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14 January 2010
In 2000 the Organization for Economic Cooperation and Development (OECD) identified a number of jurisdictions as tax havens, which led to Aruba being placed on the OECD's blacklist. Between 2000 and April 2009, a total of 31 jurisdictions created formal standards of transparency and exchange of information. In May 2009 the OECD's Committee on Fiscal Affairs decided to remove the three remaining jurisdictions - Andorra, Nauru and Vanuatu - from the list of uncooperative tax havens in the light of their commitments to implement OECD standards of transparency and effective exchange of information. As a result, there is no committee blacklist at present.
Aruba made a commitment to abolish the Aruba exempt company regime with effect from December 31 2007. The regime was abolished and a new form of Aruba exempt company was introduced with effect from January 1 2006. Rather than the company itself enjoying tax exemption, only certain qualifying activities are exempt from profit tax and dividend withholding tax.
In early 2009 Aruba found itself on the so-called 'grey list' because it had too few exchange of information treaties with other countries, but on September 10 2009 it was announced that Aruba was no longer on either OECD list. Aruba has signed exchange of information treaties with Australia, the British Virgin Islands, Denmark, the Faroe Islands, Finland, Greenland, Iceland, Norway, St Kitts & Nevis, St Vincent, Spain, Sweden and the United States. In addition, treaties with Belgium, Bermuda, Canada, France and Germany will be signed soon, while negotiations have started with Mexico, Italy, New Zealand and Monaco. Aruba has a tax treaty with the Netherlands and the Netherlands Antilles. However, there are dark clouds on the horizon for Aruba.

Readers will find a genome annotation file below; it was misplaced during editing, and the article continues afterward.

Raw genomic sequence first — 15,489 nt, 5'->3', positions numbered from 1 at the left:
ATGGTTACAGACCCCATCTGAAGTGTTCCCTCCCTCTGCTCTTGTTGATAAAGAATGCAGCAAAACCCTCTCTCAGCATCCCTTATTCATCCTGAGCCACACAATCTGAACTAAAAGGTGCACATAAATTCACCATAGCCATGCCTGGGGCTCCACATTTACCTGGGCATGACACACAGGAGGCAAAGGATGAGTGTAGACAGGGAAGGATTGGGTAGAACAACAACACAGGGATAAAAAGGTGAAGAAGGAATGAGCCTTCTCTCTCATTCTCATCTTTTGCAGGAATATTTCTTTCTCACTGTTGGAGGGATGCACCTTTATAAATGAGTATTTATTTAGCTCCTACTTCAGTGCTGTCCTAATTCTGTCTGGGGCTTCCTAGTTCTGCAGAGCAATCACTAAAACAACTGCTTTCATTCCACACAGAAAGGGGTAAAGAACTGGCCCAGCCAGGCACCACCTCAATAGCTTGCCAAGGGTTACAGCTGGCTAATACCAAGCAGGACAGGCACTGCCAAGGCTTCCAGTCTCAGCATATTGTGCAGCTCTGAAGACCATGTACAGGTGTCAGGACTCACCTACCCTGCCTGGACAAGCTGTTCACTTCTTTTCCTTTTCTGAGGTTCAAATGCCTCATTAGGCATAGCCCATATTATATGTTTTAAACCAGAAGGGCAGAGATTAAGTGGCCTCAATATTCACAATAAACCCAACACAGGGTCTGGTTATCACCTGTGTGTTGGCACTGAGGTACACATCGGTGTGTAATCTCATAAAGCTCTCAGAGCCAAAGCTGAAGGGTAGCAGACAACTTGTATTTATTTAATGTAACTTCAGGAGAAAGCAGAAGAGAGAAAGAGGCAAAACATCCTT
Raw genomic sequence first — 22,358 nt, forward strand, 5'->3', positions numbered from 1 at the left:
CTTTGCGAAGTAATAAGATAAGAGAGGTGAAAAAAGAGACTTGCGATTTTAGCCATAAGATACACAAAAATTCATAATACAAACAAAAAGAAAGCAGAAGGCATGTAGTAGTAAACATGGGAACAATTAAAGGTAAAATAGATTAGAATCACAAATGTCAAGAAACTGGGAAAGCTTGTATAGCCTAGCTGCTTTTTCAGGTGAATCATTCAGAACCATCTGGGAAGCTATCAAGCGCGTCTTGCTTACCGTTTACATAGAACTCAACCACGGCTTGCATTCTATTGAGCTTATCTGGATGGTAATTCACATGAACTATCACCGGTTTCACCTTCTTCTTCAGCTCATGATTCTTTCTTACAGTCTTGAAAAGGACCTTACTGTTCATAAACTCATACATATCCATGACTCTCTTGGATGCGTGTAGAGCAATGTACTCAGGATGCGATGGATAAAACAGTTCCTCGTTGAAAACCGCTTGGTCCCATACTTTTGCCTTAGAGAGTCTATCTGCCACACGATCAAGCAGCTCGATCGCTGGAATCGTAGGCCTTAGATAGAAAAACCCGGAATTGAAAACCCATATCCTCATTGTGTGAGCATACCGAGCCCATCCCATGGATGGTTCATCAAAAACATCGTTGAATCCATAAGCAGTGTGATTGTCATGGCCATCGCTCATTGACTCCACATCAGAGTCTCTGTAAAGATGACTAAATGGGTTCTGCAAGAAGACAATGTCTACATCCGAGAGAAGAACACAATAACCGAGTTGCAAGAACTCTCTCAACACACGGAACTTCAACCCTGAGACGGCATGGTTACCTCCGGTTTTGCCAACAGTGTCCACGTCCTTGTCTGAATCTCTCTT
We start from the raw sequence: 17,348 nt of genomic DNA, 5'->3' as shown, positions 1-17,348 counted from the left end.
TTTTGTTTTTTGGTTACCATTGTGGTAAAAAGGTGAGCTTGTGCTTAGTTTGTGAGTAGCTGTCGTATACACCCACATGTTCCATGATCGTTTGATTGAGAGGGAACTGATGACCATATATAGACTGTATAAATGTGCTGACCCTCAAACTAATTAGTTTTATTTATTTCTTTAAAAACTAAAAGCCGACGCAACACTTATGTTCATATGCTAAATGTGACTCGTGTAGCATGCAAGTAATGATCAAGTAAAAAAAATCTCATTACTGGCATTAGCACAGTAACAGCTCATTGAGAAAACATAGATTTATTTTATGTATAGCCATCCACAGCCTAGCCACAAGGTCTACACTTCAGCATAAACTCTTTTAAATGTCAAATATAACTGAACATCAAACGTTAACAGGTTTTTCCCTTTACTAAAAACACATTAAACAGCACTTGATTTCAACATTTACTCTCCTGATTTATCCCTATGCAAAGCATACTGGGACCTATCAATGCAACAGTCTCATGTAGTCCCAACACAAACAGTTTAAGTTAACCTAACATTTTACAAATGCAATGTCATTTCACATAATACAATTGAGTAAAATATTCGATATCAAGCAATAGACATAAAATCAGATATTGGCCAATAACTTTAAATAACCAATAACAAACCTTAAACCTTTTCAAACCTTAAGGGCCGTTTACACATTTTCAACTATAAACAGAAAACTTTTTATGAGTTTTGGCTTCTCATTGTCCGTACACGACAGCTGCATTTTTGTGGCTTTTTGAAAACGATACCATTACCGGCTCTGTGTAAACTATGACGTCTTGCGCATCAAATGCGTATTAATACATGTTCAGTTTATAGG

A communiqué from the Pittsburgh G-20 Summit in September 2009 stated that:
"We [the G-20 nations] stand ready to use countermeasures against tax havens from March 2010. We welcome the progress made by the Financial Action Task Force (FATF) in the fight against money laundering and terrorist financing and call upon the FATF to issue a public list of high-risk jurisdictions by February 2010."
Thus, a new blacklist is in the making and will probably appear in February 2010.
In October 2009 the FATF presented a report on anti-money laundering and combating terrorism financing which criticized Aruba's regime, particularly its lack of transparency. An FATF meeting is planned for February 2010, but if Aruba can show that it is serious about complying with the FATF's standards, it may yet avoid the new blacklist.
The government has prepared an action plan which aims to ensure that Aruba complies with the FATF in future. The plan runs to over 300 pages, but its main proposals, if enacted, would:
The international status of so-called offshore centres can change quickly: on a blacklist one day, in compliance the next. However, even if a jurisdiction is deemed to be compliant, it must be prepared for abrupt changes to the rules. Therefore, the Aruban government has chosen to make rigorous changes to the existing system.
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